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Understanding the Autism Spectrum

Learn about the autism spectrum from pediatrician and child development expert Asma J. Sadiq, M.D. in this Howcast video.


So what do we mean by an autism spectrum disorder? Spectrum, the word, basically means range. That is what we are seeing with these children that the three areas, the core symptoms of social engagement, speech and language communication, and restricted patterns of behavior and play. This can vary, and it's the degree to which the child has these symptoms is why we call it an autism spectrum. It's like when does a difference become a dysfunction, become a disorder, so it's really a matter of degree. I think we need to describe each child individually. You can have a child who's absolutely, for example, like an Asperger's. They have normal speech and language communication. They're not delayed. They may have difficulty with pragmatics, or staying on topic or be concrete, but they are not delayed with speech and language. Their IQ is actually within normal, but they can have certain particular interests and fascinations, or have some sensory issues, and motor coordination issues. That would be Asperger's, and that also comes within the spectrum of autism.

On the other hand, you have a child who is completely mute and non-verbal has no eye contact and spinning as if in their own world and very avoidant to touch. That is another extreme of what probably Dr. Kanner called classic autism. The new definition, where this term autism spectrum disorders has been used is really with the DSM-IV that has come into effect as of May 2013. I think we've always used that term, and it's a way of describing the child even within their own range. You can have a child who's more severely impacted, to a child who actually the symptoms get milder, so you've improved along the spectrum. There are psychological tests that you can do, for example, something like the CARS, which gives you numbers of mild, moderate, or severe. Sometimes parents like that and need that. It's often done in the school system to monitor progression and symptoms.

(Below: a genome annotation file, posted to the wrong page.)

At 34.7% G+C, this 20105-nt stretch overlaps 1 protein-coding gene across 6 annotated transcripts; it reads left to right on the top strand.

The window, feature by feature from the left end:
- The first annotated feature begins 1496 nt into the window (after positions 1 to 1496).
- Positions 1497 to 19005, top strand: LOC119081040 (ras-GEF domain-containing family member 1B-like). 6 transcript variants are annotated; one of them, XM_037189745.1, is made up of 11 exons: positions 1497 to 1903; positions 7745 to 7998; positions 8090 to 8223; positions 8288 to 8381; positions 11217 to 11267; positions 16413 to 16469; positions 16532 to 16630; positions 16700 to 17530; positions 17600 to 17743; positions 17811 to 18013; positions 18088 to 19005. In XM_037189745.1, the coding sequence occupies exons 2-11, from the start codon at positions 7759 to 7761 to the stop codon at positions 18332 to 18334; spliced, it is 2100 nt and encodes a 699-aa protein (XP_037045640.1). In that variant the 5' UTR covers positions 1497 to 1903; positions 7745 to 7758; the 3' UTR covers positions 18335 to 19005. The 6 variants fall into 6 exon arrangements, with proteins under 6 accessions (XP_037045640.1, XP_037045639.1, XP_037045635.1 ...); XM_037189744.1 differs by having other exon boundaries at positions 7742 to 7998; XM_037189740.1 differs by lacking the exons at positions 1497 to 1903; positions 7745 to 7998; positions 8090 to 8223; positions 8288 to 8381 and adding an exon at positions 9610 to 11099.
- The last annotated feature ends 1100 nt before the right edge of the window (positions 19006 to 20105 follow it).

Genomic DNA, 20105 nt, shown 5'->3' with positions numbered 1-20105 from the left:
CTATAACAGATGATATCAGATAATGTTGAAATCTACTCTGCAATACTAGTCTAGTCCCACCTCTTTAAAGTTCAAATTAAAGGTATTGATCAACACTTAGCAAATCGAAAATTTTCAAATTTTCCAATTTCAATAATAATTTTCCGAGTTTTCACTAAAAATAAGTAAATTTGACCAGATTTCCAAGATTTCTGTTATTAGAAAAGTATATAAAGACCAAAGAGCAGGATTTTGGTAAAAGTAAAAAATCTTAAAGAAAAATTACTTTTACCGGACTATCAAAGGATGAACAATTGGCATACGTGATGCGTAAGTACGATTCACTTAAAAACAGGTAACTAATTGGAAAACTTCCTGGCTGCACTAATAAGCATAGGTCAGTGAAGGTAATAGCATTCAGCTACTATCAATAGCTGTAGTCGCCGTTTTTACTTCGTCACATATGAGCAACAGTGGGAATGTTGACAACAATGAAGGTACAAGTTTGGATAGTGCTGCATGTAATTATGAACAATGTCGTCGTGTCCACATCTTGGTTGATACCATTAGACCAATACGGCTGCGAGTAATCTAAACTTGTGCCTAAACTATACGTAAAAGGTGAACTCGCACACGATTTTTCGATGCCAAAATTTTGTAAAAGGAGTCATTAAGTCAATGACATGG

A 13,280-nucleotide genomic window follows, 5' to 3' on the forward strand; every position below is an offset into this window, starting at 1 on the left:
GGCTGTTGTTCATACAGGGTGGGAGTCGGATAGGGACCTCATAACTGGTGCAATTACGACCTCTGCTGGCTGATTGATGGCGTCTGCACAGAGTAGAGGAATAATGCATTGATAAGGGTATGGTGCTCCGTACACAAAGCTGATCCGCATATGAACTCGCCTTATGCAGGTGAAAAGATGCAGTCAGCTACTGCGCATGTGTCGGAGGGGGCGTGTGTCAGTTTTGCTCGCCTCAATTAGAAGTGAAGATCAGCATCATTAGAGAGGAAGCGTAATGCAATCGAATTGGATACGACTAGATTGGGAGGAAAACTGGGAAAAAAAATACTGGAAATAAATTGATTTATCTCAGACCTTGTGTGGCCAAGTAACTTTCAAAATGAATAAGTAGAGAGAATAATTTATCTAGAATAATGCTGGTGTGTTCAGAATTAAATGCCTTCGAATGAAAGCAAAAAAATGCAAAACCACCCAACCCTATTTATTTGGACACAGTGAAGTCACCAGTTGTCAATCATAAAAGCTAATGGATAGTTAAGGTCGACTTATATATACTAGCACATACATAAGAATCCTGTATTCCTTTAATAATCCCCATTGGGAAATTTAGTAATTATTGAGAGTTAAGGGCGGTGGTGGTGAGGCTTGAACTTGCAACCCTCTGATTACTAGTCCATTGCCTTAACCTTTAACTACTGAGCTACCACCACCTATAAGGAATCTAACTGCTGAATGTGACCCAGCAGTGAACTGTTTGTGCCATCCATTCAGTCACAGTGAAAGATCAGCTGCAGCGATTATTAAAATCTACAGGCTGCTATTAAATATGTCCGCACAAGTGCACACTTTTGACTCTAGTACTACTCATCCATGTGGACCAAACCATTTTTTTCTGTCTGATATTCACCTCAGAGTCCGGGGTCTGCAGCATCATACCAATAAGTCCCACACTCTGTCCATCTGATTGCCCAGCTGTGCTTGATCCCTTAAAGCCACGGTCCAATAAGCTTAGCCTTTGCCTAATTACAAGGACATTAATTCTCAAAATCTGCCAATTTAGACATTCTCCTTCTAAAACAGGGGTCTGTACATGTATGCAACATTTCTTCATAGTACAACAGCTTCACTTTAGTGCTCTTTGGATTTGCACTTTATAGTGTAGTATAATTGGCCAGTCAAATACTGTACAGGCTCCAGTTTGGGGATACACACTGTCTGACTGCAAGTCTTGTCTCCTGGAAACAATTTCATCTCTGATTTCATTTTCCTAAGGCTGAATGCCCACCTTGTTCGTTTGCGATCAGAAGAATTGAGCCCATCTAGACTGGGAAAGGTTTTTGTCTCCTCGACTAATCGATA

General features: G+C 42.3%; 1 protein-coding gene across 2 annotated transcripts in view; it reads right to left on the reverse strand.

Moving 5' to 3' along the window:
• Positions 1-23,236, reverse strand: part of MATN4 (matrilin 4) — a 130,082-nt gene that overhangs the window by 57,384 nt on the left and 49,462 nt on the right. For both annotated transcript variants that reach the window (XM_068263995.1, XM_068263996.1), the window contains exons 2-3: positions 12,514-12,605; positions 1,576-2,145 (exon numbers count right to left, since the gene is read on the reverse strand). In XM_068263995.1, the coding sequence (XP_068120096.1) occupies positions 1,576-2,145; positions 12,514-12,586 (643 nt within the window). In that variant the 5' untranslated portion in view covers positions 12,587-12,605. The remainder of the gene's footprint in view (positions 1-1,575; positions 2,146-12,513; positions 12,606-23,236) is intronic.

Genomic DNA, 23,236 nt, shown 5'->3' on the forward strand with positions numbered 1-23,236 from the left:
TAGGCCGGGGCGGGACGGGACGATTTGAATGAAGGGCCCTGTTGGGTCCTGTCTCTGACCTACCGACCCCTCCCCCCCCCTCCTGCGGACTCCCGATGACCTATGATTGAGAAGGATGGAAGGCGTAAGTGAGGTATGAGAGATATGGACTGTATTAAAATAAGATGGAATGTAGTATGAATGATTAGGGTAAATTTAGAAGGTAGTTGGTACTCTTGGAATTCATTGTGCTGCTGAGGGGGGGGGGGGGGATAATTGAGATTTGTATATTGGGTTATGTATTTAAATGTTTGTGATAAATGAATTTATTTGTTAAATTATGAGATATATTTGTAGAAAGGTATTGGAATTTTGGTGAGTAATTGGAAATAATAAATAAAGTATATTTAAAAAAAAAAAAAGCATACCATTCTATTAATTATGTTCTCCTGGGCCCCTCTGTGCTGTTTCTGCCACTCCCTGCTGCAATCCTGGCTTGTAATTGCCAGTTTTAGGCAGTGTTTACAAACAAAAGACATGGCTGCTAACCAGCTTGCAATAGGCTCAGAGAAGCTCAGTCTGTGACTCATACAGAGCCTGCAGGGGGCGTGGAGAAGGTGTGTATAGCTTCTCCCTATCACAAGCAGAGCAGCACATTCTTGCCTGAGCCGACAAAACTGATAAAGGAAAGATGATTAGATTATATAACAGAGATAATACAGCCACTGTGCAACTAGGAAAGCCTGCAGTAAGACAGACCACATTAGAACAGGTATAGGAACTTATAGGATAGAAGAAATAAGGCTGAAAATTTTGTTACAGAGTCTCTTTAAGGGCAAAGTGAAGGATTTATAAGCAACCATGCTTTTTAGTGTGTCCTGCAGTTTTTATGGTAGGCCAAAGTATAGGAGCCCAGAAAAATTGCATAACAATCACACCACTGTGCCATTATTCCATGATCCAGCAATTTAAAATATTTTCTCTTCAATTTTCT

The spectrum, I think, also includes what we call the autism phenotype. There are people who just have some of the symptoms without hitting all the classic symptoms of autism and that was previously, or still called, Pervasive Developmental Delay, PDD, not otherwise specified. That is a commonly used term. It's like depression, not otherwise specified. Parents get confused by that, but it's like saying "You have some of the symptoms, or your child has some of these symptoms" without hitting all the symptoms, or all the criteria. Since this is a criteria based diagnosis, it's important that we put it in this kind of definition. The fact that children actually move along the spectrum helps us understand what is helping them and what is actually making their symptoms worse.

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